Two explosions were heard near the finish line of the Boston Marathon on Monday.
According to Fox News, at least two people were killed and dozens injured, including ten amputations, following a large explosion, then smaller one, a short while later.
It happened about three hours after the race winners crossed the finish line on Boylston Street, according to WBZ-TV’s Lisa Hughes, who was near the scene covering the marathon.
There were two “incredibly powerful explosions just seconds apart,” according to Hughes.
At two spots on Boylston Street, scores of people fell and were injured. Some appeared to have lost limbs, and others were knocked unconscious.
"Somebody's leg flew by my head," a spectator, who gave his name as John Ross, told the Boston Herald. “I gave my belt to stop the blood.”
Video from the finish line showed screams and an enormous cloud of white smoke, and about 20 seconds between the blasts. The Associated Press reported that bloody spectators were being carried to a medical tent that had been set up to care for tired runners.
Jackie Bruno, a reporter for New England Cable News, said on Twitter that she saw people’s legs blown off.
“Runners were coming in and saw unspeakable horror,” she said.
A Fox reporter on the scene says the explosions came from the middle of a building. Police are checking to see whether explosive devices were placed in trash cans.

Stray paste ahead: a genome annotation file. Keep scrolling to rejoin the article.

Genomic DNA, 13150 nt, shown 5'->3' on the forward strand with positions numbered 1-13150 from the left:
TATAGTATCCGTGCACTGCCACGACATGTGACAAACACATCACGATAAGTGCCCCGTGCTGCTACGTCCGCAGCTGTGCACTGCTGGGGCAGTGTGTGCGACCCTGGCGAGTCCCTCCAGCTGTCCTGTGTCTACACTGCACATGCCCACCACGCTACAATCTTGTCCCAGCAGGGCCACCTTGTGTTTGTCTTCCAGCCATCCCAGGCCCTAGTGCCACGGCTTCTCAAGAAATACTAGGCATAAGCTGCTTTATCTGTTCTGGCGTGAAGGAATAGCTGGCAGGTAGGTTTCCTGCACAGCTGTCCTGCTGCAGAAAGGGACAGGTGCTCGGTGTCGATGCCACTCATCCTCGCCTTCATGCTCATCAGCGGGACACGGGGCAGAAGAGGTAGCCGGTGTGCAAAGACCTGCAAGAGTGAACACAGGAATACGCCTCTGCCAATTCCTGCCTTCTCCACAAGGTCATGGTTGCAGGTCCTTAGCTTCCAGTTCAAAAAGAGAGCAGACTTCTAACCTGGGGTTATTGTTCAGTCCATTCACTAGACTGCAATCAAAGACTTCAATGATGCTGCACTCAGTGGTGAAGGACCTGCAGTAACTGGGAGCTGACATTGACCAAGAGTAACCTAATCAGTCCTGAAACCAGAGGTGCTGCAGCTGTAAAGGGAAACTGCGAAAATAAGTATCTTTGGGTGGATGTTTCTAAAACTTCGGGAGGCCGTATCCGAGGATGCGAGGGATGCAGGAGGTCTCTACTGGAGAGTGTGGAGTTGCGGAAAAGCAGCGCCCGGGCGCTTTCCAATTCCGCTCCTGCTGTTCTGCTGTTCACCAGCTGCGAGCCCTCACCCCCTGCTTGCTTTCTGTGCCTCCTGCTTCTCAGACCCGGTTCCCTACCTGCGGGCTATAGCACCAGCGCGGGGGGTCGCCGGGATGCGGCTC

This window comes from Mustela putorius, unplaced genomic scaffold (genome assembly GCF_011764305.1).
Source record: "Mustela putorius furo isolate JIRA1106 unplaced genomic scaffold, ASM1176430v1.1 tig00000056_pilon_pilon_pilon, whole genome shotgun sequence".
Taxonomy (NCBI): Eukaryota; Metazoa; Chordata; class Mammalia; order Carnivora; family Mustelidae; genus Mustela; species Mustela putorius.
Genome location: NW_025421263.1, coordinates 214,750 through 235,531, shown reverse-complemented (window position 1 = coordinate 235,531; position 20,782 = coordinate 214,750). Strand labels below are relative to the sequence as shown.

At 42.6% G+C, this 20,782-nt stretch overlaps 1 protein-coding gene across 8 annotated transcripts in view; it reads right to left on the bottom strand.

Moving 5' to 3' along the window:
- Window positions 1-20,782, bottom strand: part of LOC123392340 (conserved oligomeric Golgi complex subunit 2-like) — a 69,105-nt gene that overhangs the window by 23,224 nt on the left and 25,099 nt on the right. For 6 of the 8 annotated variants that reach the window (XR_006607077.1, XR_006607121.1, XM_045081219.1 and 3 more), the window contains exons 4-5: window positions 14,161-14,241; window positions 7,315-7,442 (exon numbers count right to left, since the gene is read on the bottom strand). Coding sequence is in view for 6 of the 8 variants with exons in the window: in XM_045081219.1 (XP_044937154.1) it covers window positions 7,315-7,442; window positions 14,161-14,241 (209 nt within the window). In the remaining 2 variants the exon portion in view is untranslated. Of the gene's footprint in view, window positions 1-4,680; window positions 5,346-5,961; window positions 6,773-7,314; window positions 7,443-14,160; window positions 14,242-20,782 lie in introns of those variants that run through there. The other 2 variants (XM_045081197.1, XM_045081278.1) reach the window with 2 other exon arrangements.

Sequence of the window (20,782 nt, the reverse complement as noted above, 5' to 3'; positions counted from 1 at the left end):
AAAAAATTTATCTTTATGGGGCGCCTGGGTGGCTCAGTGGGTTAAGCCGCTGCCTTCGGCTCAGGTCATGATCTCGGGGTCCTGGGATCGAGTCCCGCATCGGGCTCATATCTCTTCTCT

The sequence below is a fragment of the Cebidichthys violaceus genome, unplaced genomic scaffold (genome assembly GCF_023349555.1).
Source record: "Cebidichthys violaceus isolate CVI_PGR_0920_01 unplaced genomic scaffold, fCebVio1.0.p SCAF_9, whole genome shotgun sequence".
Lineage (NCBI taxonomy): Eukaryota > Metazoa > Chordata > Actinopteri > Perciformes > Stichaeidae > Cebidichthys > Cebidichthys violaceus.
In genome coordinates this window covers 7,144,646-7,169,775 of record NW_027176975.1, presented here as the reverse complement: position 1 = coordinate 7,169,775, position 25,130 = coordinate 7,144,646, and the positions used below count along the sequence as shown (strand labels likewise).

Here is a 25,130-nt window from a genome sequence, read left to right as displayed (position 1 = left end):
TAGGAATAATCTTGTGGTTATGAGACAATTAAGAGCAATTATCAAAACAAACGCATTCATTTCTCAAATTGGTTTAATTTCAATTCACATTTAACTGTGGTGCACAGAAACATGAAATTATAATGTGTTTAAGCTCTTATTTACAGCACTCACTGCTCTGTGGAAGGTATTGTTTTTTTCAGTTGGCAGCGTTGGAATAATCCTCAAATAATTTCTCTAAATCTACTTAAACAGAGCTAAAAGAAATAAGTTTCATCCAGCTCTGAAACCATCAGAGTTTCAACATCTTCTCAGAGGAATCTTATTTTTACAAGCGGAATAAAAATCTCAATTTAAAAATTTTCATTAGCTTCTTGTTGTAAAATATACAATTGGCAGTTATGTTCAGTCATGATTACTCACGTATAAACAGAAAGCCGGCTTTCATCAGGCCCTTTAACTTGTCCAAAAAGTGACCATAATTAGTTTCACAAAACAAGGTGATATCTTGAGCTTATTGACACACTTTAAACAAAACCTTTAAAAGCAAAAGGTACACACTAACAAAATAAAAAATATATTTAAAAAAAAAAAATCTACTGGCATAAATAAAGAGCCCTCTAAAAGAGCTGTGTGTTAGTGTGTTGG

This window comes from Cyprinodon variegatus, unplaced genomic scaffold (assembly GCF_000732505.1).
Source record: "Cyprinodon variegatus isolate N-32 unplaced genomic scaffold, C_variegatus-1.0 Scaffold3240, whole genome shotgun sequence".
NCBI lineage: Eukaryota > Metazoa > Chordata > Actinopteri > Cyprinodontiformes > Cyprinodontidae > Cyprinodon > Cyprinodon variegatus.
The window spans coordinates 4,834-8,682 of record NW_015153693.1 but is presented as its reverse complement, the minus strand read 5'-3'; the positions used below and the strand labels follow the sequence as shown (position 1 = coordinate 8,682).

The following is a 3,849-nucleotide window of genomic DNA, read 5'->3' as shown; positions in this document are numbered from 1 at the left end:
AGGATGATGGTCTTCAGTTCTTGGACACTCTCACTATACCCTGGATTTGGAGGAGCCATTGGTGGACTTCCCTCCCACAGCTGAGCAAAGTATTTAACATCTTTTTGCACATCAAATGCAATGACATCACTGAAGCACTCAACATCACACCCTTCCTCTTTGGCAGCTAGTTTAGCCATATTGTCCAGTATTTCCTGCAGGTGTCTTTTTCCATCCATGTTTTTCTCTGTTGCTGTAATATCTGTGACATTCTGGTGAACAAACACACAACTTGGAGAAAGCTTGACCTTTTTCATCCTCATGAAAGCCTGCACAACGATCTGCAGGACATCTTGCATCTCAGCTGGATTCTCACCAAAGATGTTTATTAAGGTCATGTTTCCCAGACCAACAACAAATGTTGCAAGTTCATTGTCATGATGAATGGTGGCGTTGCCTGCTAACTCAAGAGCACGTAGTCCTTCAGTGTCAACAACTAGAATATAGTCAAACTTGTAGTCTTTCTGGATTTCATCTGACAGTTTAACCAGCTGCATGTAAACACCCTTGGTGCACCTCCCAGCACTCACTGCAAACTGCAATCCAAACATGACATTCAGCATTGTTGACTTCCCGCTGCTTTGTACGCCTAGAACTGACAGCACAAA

Hotels and restaurants are locked down while authorities secure the area. Police are still finding "secondary devices," and a pleading with spectators to go home. The simultaneous explosions, and reports of at least one other unexploded device found near the scene - raised suspicions that the explosions, just before 3 p.m., could be terrorist attacks.
A White House official told NBC News President Obama has been notified of the explosions, the causes of which were not immediately clear, and had directed his administration to provide necessary assistance in the investigation and response.
New York City has stepped up security in the wake of the explosions.
"We've stepping up security at hotels and other prominent locations in the city through deployment of the NYPD's critical response vehicles until is more about the explosion is learned," Deputy Commissioner of the New York Police Department Paul J Browne told CNBC.
Security was also increased in Washington, D.C., at Pennsylvania Avenue in front of the White House, officials told NBC News.
This is Patriot's Day, which commemorates the battles of Lexington and Concord, fought near Boston in 1775. Patriot's Day is annually held on the third Monday of April.